Indeed, these are the dynamics that are constantly negotiated and exploited by political actors and agents for social change – whether on the left… or the right. The question then becomes how do we negotiate system change that unites civil forces along the values we wish to espouse (environmental sustainability, human and civil rights, gender equity, democracy… etc. etc.). In the end, the social element of the Double Movement doesn’t guarantee a given outcome… this ultimately is a question of politics and the interaction between different political, social, cultural, and economic interests within society.
I was struck by Rob Macintosh’s comment concerning the importance of examining system change as something continuous or congruent with the existing system. This also connects with the oft repeated concern by participants on the real prospect for change given the overwhelming presence and influence of laissez faire ideas and practices. Indeed, unravelling and understanding prospects for change has been one of the primary motivations for people taking part in this course.
I often detect a note of deep frustration – if not despair – concerning this question. My response to this is that it is precisely in those times when new ideas and models are most needed that they are least supported by mainstream forces. We are in such a time now. Austerity ideology has taken hold of public policy everywhere and it seems as if alternatives are systematically discounted and discredited.
In my view this is a sign of deep anxiety and self-doubt within the status quo itself. Evidence of mass rejection of this ideology is growing everywhere, from the rise of the anti-globalization movements of the 80s to the deep polarization in national politics today, where rejection of the status quo is a central element in the path to political power – witness the rise of Trump in the US, Brexit in the UK, and the turmoil and polarization of national politics in Europe.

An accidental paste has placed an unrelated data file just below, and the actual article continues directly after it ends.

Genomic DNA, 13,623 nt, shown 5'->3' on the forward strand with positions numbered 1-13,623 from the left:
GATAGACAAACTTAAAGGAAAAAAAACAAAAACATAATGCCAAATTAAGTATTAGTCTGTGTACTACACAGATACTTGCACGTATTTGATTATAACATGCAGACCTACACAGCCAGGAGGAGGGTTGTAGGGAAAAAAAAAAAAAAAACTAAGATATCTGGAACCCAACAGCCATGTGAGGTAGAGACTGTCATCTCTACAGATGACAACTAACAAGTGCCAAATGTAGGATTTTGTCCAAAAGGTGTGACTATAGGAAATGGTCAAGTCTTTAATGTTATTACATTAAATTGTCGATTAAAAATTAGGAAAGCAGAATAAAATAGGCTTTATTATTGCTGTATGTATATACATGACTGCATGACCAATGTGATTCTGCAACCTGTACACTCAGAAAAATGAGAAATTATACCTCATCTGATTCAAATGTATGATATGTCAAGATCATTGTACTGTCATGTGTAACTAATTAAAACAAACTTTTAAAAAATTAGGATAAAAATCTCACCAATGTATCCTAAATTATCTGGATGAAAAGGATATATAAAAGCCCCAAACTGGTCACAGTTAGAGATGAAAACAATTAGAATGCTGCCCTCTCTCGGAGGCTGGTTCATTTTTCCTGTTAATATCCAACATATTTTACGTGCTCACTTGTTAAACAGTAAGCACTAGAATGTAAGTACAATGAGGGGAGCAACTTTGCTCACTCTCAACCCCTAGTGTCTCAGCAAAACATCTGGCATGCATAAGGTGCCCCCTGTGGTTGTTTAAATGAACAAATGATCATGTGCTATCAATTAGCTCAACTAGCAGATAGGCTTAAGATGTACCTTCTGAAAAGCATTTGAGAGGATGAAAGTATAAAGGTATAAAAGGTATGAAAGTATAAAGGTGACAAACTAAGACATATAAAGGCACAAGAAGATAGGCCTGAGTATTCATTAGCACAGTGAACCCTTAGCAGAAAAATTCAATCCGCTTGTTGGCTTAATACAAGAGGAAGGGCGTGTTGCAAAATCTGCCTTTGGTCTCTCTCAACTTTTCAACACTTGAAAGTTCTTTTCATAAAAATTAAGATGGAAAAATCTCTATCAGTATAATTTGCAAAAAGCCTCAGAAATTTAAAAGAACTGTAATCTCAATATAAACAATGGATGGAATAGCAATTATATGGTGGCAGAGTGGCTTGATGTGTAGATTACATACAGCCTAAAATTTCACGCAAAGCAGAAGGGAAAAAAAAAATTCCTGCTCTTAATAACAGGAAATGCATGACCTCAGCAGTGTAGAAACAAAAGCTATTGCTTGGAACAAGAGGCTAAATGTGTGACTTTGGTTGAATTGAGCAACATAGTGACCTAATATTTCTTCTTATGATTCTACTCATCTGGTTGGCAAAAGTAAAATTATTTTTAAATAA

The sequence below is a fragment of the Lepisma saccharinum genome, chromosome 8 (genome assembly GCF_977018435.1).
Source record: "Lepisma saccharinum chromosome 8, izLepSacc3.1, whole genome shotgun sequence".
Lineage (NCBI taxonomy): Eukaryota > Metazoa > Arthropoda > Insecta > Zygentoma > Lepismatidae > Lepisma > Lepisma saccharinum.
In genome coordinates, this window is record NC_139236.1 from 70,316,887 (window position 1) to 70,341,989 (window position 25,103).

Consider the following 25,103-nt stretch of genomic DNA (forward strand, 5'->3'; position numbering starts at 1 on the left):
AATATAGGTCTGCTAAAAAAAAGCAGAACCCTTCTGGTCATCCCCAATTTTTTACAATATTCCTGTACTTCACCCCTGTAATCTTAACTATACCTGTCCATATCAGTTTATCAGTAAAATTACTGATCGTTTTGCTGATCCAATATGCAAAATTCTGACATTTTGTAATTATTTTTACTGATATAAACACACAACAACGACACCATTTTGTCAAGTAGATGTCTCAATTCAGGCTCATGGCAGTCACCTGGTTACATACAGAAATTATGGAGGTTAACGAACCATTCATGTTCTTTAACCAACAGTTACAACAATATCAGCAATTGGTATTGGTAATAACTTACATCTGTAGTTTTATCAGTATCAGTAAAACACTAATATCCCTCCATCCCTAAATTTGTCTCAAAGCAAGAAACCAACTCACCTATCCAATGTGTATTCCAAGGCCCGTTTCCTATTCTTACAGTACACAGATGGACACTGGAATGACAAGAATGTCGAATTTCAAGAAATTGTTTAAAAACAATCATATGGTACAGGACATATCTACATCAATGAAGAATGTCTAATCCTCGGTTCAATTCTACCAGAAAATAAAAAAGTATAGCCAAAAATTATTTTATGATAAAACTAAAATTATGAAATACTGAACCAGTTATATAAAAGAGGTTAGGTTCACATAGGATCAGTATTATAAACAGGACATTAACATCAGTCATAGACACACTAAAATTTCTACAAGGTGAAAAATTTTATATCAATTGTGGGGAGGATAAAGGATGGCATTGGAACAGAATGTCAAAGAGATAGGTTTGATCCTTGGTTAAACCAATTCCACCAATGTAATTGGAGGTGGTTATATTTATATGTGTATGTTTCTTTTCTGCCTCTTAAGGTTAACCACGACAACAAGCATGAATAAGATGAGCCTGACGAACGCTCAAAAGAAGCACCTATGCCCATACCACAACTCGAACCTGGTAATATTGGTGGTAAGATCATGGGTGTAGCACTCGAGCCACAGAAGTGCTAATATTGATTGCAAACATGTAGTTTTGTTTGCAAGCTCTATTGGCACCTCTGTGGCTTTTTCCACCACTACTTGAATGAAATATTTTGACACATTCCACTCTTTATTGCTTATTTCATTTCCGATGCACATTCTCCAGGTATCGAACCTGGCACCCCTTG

The question then, is not whether alternatives are wanted, or needed, but how they are framed and what they mean. This has to do with a coherent and truly transformative vision for change and that is what ultimately this course, and our collective work, is about. The point is, the examples for new directions are there, the political and economic analysis is there, the desire for substantive change is there.
I see our task as making what is hidden and repressed visible and clear in the light of public action, public debate, and political mobilization.
Some people have voiced the sense that somehow we need to disassociate ourselves from capitalist forms to effect the kind of change we seek. I understand this sentiment, but approach the issue differently. Aside from the sheer difficulty and impracticality of withdrawing from capitalist society as a broad social strategy, I would rather reclaim the forces of economics and the market as serving of the common good. That, to me, is the essence of transformative change within the contours of the capitalist set up. Let is not forget, co-operatives, collective ownership, renewable and sustainable systems, all these are active and operating now, within the current set up.
We cannot allow the capitalist discourse to claim a legitimacy and hegemony on economics that it does not deserve. We have at hand alternatives and practices that are demonstrably superior for both people and planet. Exploring what these are, how they work, and how they can be applied and multiplied, is a prime objective of this course." (email, April 2017)